10. 10.
    York MR, Nagai T, Mangini AJ, Lemaire R, van Seventer JM, Lafyatis R. A macrophage marker, Siglec-1, is increased on circulating monocytes in patients with systemic sclerosis and induced by type I interferons and toll-like receptor agonists. Arthritis Rheum. 2007;56(3):1010–20. doi: 10.1002/art.22382.CrossRefPubMedGoogle Scholar
  11. 11.
    van Roon JA, Tesselaar K, Radstake TR. Proteome-wide analysis and CXCL4 in systemic sclerosis. N Engl J Med. 2014;370(16):1563–4. doi: 10.1056/NEJMc1402401.PubMedGoogle Scholar
  12. 12.
    Farina GA, York MR, Di Marzio M, Collins CA, Meller S, Homey B, et al. Poly(I:C) drives type I IFN- and TGFbeta-mediated inflammation and dermal fibrosis simulating altered gene expression in systemic sclerosis. J Investig Dermatol. 2010;130(11):2583–93. doi: 10.1038/jid.2010.200.PubMedCentralCrossRefPubMedGoogle Scholar
  13. 13.
    Farina G, York M, Collins C, Lafyatis R. dsRNA activation of endothelin-1 and markers of vascular activation in endothelial cells and fibroblasts. Ann Rheum Dis. 2011;70(3):544–50. doi: 10.1136/ard.2010.132464.PubMedCentralCrossRefPubMedGoogle Scholar
  14. 14.
    Chrobak I, Lenna S, Stawski L, Trojanowska M. Interferon-gamma promotes vascular remodeling in human microvascular endothelial cells by upregulating endothelin (ET)-1 and transforming growth factor (TGF) beta2. J Cell Physiol. 2013;228(8):1774–83. doi: 10.1002/jcp.24337.PubMedCentralCrossRefPubMedGoogle Scholar
  15. 15.
    Agarwal SK, Wu M, Livingston CK, Parks DH, Mayes MD, Arnett FC, et al. Toll-like receptor 3 upregulation by type I interferon in healthy and scleroderma dermal fibroblasts. Arthritis Res Ther. 2011;13(1):R3. doi: 10.1186/ar3221.PubMedCentralCrossRefPubMedGoogle Scholar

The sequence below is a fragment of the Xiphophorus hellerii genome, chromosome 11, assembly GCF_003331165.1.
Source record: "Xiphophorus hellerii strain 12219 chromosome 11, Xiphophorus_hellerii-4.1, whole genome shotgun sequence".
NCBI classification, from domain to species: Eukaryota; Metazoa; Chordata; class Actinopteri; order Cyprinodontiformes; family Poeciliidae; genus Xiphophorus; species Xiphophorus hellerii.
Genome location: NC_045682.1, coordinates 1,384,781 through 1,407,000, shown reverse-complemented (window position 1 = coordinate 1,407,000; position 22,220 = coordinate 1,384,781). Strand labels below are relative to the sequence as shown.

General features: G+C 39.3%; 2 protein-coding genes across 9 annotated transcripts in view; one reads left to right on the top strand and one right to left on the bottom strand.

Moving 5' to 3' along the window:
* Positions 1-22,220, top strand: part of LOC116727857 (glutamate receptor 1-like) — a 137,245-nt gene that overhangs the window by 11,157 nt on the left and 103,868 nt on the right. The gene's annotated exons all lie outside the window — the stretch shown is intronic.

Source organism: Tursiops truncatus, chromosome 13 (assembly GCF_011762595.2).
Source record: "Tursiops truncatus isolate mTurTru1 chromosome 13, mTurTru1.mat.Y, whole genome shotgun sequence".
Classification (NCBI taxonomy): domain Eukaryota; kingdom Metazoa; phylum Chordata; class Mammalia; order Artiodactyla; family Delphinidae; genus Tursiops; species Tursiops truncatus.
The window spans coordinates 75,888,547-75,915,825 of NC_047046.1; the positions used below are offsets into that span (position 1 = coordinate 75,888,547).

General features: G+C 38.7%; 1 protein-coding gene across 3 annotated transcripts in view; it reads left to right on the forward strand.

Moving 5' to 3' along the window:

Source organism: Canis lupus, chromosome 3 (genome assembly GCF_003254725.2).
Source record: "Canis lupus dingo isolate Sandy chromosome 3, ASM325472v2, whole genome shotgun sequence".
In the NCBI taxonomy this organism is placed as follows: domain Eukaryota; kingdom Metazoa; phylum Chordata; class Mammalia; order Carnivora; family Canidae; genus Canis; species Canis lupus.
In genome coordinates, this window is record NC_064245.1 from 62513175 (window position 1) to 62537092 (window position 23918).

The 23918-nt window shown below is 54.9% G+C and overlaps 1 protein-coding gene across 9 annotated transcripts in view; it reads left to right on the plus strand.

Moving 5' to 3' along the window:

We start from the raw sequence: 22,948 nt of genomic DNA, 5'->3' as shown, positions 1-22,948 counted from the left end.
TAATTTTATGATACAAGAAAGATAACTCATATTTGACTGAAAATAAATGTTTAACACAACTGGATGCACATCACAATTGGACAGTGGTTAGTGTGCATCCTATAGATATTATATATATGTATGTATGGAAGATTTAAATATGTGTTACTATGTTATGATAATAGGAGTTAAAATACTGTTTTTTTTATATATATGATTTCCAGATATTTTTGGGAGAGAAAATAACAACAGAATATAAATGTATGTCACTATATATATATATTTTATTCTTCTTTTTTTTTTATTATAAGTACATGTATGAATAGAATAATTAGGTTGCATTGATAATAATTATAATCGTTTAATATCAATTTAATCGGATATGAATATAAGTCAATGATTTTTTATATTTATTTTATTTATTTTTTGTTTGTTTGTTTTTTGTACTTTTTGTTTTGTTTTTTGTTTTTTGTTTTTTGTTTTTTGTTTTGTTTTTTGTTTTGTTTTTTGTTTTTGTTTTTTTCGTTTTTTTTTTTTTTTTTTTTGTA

16. 16.
    Bhattacharyya S, Kelley K, Melichian DS, Tamaki Z, Fang F, Su Y, et al. Toll-like receptor 4 signaling augments transforming growth factor-beta responses: a novel mechanism for maintaining and amplifying fibrosis in scleroderma. Am J Pathol. 2013;182(1):192–205. doi: 10.1016/j.ajpath.2012.09.007.PubMedCentralCrossRefPubMedGoogle Scholar
  17. 17.
    Salazar G, Mayes MD. Genetics, Epigenetics, and Genomics of Systemic Sclerosis. Rheum Dis Clin N Am. 2015;41(3):345–66. doi: 10.1016/j.rdc.2015.04.001.CrossRefGoogle Scholar
  18. 18.
    Tracy SI, Kakalacheva K, Lunemann JD, Luzuriaga K, Middeldorp J, Thorley-Lawson DA. Persistence of Epstein-Barr virus in self-reactive memory B cells. J Virol. 2012;86(22):12330–40. doi: 10.1128/JVI.01699-12.PubMedCentralCrossRefPubMedGoogle Scholar
  19. 19.
    Paludan SR, Bowie AG, Horan KA, Fitzgerald KA. Recognition of herpesviruses by the innate immune system. Nat Rev Immunol. 2011;11(2):143–54. doi: 10.1038/nri2937.PubMedCentralCrossRefPubMedGoogle Scholar
  20. 20.•
    Taylor GS, Long HM, Brooks JM, Rickinson AB, Hislop AD. The immunology of Epstein-Barr virus-induced disease. Annu Rev Immunol. 2015;33:787–821. Excellent review on the interplay between cellular immune responses to EBV infection and the various disease states, inlcuding autoimmune diseases. CrossRefPubMedGoogle Scholar
  21. 21.
    Fattal I, Shental N, Molad Y, Gabrielli A, Pokroy-Shapira E, Oren S, et al. Epstein-Barr virus antibodies mark systemic lupus erythematosus and scleroderma patients negative for anti-DNA. Immunology. 2014;141(2):276–85. doi: 10.1111/imm.12200.PubMedCentralCrossRefPubMedGoogle Scholar
  22. 22.•
    Farina A, Cirone M, York M, Lenna S, Padilla C, McLaughlin S, et al. Epstein-Barr virus infection induces aberrant TLR activation pathway and fibroblast-myofibroblast conversion in scleroderma. J Investig Dermatol. 2014;134(4):954–64. doi: 10.1038/jid.2013.423. Important study on the role of EBV in SSc fibroblasts. The study showes the evidence of EBV in scleroderma skin, and proves that EBV infects fibroblasts and activates the innate immune system in infected cells. PubMedCentralCrossRefPubMedGoogle Scholar
  23. 23.